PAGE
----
'"L'English Style": ler origines de la création de Mode en Grande-Bretagne de 1950 aux annees 1970', in D Veillon, M Ruffat eds LA Mode des Sixties Editions Autrement, Paris 2007.
From 2001 to 2004 I was an active member of the Institut d’Histoire du Temp Présent, Paris (CNRS) research team, working for three years on clarifying current critical approaches to the study of dress/fashion and its relationship to cultural/social/political change. I became a member of the group’s related conference planning committee, which organised an international conference at the le Centre National d’Art et de Culture, the Pompidou centre, in 2005, titled ‘Se Vêtir’, advising on themes and international participants.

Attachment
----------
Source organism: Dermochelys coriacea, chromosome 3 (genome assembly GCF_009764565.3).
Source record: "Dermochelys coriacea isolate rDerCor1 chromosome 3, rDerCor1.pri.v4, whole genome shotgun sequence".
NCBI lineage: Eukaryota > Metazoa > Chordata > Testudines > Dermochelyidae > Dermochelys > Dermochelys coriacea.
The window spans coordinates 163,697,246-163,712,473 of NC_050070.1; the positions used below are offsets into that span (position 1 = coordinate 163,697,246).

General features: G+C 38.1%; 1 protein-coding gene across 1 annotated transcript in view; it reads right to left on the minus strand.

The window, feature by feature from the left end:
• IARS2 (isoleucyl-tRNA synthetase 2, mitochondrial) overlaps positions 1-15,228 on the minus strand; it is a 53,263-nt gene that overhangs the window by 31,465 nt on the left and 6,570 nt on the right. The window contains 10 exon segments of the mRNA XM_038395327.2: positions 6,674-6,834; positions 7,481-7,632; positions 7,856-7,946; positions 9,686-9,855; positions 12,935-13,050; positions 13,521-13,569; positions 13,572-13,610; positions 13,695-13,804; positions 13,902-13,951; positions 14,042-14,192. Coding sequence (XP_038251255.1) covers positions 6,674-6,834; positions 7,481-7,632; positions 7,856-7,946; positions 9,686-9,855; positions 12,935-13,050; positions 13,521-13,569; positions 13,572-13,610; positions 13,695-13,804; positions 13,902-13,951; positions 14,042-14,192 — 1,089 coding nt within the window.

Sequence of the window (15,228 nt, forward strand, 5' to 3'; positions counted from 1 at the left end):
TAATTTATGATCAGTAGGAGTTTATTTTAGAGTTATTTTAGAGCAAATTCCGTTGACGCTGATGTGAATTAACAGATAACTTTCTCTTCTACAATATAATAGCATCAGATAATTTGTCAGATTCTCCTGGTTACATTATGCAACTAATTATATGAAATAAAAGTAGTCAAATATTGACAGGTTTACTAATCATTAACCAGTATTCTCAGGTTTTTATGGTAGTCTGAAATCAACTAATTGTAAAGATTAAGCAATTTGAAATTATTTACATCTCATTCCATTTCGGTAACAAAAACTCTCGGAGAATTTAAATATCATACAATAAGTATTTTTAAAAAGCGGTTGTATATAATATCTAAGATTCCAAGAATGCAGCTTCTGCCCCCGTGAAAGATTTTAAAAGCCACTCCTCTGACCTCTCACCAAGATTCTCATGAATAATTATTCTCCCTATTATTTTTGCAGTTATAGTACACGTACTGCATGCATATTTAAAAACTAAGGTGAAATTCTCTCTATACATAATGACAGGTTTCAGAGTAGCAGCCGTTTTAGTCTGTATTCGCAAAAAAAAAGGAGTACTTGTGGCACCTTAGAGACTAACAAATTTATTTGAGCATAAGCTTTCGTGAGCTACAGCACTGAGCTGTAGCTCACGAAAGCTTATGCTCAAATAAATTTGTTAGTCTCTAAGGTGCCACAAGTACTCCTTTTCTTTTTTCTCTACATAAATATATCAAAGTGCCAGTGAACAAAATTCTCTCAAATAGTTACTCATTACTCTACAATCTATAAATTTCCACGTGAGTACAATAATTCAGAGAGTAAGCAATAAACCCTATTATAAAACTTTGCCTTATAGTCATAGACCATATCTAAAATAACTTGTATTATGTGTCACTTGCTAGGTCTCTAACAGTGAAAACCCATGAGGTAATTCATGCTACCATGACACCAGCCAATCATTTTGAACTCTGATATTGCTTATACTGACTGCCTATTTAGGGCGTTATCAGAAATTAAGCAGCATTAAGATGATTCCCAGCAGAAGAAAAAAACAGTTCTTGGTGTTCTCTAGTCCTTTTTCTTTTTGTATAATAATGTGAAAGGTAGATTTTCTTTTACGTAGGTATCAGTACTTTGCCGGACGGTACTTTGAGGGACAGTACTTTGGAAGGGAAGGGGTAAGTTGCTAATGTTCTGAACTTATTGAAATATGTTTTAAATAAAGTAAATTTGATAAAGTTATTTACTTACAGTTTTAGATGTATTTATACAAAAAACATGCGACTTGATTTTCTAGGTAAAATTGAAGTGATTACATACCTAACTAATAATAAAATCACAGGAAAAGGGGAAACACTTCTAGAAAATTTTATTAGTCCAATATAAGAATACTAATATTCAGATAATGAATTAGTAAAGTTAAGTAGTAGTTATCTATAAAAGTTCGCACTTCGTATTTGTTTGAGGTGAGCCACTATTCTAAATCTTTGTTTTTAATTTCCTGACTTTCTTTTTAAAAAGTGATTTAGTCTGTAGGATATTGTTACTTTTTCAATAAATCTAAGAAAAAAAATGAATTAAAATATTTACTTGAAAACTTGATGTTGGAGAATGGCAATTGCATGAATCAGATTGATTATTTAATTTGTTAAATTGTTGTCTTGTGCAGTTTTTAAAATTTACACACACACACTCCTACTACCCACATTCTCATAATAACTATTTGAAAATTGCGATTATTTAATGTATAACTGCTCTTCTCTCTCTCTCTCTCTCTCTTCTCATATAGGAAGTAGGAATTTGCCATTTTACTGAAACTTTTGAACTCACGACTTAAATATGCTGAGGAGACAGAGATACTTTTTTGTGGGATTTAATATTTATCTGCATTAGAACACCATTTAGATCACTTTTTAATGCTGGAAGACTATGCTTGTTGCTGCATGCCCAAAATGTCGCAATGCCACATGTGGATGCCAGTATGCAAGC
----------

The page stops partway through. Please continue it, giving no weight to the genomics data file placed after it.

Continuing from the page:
My invited contribution to all, of this was to introduce and promote object-focused material culture approaches to the study of dress history to this distinguished research group, which includes social, business and media historians – a methodology which is surprisingly underused in France, outside ethnographical circles.
My chapter in the publication of conference papers, offers for the first time a rationale for the internationally recognised character of English fashion today as ‘eccentric.’ I tracked this back, through close garment research building on work for the V and A’s International Arts and Crafts (See L. Parry, 2005) to English arts and crafts styles and philosophy of the 1870s. These lapped into London couture design from around 1900 (See Messel book 2005) but never into Paris couture.